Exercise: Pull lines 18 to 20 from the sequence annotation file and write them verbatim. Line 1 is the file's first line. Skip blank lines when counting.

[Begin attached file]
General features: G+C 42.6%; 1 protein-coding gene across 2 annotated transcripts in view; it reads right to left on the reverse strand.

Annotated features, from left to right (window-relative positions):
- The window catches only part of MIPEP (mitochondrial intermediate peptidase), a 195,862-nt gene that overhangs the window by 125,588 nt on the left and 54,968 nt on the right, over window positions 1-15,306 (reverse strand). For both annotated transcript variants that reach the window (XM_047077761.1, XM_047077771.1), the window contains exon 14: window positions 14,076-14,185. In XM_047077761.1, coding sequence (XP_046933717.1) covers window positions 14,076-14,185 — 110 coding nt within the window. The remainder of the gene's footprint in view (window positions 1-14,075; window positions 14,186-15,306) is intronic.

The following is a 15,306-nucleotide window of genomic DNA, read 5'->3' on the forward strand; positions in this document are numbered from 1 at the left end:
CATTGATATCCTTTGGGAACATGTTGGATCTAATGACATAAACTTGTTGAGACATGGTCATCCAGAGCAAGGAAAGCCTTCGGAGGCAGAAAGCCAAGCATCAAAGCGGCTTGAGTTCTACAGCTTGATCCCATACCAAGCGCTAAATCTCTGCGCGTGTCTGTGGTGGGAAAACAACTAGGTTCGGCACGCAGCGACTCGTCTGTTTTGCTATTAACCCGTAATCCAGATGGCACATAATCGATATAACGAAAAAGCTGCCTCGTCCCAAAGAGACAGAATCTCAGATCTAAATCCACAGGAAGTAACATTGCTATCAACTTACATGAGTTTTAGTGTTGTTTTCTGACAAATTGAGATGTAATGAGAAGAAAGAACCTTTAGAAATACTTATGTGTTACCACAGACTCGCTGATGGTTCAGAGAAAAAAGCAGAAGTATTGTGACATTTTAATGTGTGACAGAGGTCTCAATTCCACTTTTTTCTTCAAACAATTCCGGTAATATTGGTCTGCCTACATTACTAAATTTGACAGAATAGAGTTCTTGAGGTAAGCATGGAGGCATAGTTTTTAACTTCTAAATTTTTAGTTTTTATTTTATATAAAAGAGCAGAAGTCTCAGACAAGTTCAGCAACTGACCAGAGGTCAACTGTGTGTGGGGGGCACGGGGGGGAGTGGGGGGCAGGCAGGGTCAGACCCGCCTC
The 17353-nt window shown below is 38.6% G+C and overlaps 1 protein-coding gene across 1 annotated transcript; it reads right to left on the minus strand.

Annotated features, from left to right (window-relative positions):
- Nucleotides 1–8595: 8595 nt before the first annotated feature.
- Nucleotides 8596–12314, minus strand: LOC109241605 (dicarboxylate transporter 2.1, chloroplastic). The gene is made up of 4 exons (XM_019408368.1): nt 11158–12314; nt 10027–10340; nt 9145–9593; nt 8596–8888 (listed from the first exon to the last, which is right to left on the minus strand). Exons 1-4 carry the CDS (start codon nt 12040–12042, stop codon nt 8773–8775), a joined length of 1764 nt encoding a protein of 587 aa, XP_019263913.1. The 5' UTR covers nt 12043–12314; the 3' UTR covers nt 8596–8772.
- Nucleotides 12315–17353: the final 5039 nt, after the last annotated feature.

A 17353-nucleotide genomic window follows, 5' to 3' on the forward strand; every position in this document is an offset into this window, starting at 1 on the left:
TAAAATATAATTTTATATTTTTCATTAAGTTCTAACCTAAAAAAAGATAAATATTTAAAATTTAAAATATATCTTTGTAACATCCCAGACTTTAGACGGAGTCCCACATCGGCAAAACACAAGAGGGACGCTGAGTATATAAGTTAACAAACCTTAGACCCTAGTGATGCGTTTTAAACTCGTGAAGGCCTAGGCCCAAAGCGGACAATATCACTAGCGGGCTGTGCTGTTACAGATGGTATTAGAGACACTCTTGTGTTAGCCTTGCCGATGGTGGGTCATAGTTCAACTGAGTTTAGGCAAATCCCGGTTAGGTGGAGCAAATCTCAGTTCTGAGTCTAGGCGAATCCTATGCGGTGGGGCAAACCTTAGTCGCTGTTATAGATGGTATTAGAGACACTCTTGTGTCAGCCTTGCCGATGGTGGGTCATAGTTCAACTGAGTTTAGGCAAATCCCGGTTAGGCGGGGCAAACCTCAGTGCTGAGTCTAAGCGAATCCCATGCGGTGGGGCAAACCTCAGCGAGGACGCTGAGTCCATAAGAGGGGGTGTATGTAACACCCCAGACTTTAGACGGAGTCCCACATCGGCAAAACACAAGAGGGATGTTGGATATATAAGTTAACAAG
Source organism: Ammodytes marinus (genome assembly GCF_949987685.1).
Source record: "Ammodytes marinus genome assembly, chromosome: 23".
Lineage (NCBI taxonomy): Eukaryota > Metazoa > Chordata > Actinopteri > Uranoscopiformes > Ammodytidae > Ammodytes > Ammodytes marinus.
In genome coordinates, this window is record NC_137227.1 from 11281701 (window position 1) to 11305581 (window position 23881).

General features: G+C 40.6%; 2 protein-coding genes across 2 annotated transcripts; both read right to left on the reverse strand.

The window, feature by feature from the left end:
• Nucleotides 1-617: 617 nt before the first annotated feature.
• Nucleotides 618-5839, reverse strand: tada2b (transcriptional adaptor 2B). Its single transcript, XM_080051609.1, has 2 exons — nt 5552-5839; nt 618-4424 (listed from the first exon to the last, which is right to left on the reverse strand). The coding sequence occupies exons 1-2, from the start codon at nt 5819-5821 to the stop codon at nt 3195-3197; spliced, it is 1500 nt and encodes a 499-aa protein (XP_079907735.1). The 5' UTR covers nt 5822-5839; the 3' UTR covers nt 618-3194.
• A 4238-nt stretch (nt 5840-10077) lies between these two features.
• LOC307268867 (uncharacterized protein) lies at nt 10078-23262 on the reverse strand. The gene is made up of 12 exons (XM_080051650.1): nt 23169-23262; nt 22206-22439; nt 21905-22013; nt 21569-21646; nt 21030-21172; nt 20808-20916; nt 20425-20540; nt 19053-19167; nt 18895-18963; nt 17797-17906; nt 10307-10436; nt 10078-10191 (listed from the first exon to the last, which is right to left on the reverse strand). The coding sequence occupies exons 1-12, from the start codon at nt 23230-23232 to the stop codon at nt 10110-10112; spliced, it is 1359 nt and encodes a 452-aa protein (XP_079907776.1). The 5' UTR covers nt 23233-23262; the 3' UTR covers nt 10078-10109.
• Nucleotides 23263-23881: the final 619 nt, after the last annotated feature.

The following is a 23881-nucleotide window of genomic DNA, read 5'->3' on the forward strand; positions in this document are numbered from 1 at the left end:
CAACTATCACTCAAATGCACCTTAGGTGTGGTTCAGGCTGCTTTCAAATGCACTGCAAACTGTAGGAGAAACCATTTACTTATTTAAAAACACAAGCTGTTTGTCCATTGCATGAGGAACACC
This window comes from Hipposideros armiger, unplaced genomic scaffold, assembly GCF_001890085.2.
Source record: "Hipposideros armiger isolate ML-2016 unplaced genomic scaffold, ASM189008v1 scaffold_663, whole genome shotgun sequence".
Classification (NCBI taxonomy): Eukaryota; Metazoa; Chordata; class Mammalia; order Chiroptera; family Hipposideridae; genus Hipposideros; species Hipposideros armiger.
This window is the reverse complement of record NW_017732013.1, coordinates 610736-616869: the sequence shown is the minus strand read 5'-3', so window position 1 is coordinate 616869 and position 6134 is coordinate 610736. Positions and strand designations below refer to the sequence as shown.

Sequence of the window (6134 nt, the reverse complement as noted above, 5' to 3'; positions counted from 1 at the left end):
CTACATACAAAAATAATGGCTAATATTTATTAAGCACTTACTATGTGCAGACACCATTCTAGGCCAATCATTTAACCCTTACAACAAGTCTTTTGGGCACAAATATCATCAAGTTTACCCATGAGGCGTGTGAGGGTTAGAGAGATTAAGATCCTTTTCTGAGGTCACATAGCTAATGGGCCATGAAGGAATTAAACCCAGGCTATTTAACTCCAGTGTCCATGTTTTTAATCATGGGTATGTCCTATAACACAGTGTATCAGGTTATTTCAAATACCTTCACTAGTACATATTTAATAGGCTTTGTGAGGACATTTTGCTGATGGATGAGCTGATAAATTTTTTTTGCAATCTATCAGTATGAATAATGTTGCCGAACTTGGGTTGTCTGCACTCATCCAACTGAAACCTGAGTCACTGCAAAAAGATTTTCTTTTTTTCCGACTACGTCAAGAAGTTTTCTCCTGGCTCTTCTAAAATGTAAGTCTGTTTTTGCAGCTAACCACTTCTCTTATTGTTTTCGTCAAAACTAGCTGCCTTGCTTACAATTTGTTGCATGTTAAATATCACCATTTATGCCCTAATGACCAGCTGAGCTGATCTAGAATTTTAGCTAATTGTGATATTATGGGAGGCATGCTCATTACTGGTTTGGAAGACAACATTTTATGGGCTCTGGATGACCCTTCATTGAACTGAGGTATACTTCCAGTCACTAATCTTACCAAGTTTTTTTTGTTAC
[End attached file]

The window, feature by feature from the left end:
• Nucleotides 1-617: 617 nt before the first annotated feature.
• Nucleotides 618-5839, reverse strand: tada2b (transcriptional adaptor 2B). Its single transcript, XM_080051609.1, has 2 exons — nt 5552-5839; nt 618-4424 (listed from the first exon to the last, which is right to left on the reverse strand). The coding sequence occupies exons 1-2, from the start codon at nt 5819-5821 to the stop codon at nt 3195-3197; spliced, it is 1500 nt and encodes a 499-aa protein (XP_079907735.1). The 5' UTR covers nt 5822-5839; the 3' UTR covers nt 618-3194.